|But what if you
and third in line, and who
is standing between whom."31 Many New Zealand teachers,
however, find this approach is tied far too closely with Piaget's developmental
"timetable", and that much better results can be achieved by a variety of
even earlier hands-on projects, including variations of the Montessori program.
Other intermediate schools have found great success by
using the international Technic Lego program. Others are also using some of the
excellent computer math programs that are now readily available. Among the best are those
pioneered by the Computer Curriculum Corporation, based on years of research at Stanford
University in California, not just for math but for a wide variety of subjects.
And in China, Clever Software Company has developed CD-ROM Computer
Tutor programs to guarantee school examination success.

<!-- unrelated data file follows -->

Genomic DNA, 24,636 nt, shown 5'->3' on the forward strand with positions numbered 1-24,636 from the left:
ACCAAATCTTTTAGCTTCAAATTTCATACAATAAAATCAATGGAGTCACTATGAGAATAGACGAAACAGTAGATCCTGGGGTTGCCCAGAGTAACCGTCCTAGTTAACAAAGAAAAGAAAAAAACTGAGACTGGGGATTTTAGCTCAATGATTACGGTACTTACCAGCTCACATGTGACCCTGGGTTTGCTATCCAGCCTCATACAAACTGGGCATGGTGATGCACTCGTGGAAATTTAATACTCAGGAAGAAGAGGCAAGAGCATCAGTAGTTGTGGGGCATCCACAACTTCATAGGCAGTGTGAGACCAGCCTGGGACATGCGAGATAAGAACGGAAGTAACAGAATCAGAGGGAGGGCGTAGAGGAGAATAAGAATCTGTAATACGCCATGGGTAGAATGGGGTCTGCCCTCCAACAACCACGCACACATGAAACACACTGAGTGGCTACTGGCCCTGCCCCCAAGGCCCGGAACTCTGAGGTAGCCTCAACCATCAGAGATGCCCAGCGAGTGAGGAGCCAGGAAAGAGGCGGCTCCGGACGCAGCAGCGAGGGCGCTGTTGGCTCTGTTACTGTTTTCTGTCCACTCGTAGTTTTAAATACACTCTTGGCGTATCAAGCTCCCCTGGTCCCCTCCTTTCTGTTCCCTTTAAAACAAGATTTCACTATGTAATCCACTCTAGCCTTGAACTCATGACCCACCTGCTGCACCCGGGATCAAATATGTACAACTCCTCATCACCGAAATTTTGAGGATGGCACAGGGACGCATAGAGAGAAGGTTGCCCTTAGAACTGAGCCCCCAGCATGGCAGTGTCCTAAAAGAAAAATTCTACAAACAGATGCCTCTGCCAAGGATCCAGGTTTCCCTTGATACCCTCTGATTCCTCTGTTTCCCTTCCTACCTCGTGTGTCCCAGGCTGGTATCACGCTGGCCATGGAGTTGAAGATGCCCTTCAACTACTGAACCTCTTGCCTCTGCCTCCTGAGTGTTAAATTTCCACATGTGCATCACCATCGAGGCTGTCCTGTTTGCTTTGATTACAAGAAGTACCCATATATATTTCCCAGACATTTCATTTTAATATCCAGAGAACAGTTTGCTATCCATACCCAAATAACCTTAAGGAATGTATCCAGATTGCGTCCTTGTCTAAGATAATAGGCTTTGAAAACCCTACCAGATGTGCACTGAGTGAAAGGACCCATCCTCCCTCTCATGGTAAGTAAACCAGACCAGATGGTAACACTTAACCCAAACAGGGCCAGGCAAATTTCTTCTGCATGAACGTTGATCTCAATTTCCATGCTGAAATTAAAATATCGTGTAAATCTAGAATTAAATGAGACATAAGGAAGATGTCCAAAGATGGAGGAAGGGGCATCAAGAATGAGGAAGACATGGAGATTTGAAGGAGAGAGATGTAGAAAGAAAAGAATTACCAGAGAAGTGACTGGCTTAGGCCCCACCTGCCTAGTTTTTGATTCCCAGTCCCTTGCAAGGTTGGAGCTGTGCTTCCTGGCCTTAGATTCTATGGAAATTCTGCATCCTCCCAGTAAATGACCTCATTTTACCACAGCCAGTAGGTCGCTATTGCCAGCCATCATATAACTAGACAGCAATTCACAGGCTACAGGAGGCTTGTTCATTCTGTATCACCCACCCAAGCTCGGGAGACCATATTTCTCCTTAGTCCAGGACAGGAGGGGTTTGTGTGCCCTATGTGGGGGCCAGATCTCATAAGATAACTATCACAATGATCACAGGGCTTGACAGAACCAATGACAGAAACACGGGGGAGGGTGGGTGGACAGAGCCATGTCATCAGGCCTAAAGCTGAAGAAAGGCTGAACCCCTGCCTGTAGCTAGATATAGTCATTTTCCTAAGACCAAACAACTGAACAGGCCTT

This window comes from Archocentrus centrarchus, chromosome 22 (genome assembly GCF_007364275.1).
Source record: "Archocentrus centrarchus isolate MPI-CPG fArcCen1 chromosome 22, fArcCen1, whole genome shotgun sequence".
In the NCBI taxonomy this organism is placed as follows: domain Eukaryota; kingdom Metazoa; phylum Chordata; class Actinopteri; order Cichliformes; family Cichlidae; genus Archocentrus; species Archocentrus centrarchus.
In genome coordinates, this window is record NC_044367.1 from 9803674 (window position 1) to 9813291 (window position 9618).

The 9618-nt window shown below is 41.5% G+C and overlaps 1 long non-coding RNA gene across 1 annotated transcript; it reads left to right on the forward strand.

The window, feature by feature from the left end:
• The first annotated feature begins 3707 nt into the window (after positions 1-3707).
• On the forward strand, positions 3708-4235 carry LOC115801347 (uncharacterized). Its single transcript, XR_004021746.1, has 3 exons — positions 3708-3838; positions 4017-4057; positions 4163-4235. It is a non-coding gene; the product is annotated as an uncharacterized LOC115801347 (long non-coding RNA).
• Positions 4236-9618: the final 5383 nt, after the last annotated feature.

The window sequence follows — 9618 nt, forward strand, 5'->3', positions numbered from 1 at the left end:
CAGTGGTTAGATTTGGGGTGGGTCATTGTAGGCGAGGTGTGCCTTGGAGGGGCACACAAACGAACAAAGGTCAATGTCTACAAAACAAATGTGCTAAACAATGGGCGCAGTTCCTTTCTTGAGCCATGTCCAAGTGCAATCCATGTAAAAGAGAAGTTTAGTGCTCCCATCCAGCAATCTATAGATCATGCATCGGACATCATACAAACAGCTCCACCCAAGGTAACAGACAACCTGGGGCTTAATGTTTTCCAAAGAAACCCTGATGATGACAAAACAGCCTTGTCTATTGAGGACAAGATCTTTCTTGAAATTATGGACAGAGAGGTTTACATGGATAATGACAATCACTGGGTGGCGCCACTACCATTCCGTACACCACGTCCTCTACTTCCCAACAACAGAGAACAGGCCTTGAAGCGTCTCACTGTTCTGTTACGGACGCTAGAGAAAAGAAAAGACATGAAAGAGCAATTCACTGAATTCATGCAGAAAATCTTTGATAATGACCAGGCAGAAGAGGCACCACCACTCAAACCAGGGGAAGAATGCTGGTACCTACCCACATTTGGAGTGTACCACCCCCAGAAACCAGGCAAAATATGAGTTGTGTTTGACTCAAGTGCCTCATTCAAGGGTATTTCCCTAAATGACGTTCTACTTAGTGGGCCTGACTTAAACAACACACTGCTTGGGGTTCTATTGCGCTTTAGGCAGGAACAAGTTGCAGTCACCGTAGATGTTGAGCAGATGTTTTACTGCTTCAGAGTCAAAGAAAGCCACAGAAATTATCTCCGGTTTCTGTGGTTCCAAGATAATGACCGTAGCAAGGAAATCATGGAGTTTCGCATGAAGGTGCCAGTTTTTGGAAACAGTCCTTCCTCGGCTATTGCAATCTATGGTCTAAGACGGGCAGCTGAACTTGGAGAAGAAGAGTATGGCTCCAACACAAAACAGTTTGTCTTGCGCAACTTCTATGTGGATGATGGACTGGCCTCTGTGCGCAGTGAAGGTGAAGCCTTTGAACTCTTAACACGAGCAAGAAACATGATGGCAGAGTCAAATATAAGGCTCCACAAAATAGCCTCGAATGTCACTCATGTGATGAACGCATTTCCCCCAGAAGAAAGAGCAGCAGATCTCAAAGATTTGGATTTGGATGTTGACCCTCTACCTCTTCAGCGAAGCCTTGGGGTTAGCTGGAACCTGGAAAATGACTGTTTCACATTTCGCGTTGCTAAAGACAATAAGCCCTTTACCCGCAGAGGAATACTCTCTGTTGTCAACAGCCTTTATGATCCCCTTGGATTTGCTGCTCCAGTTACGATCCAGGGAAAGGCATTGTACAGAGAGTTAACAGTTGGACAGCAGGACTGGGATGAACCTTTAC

The SEED mathematics program
In the United States, the best non-computer catch-up
mathematics program we have seen is called SEED: Special Elementary Education for the
In Dallas, Texas, Philadelphia, Pennsylvania and
Oakland, California, teachers using the SEED method have been successfully teaching
advanced high school mathematics to ten-year-old African-American children, from
low-income families, who only a few months before were up to two years behind in math.
This is not a book on medical problems, but no survey of effective catchup methods would be complete without reviewing three
programs with strong "medical-educational" links.
is the method developed by Glenn Doman and his team in Philadelphia at The
Institutes for the Achievement of Human Potential to assist children with severe brain
damage. Following on from the pioneering work of Professor Temple Fay, Doman's team
has effectively taught many blind children to see, deaf children to hear, and handicapped
children to perform at "normal" levels: by physically "repatterning"
other parts of the brain to take over from damaged cells and sections. His breakthrough
book, What To Do About Your Brain-Injured Child, is as
Contents Page Preface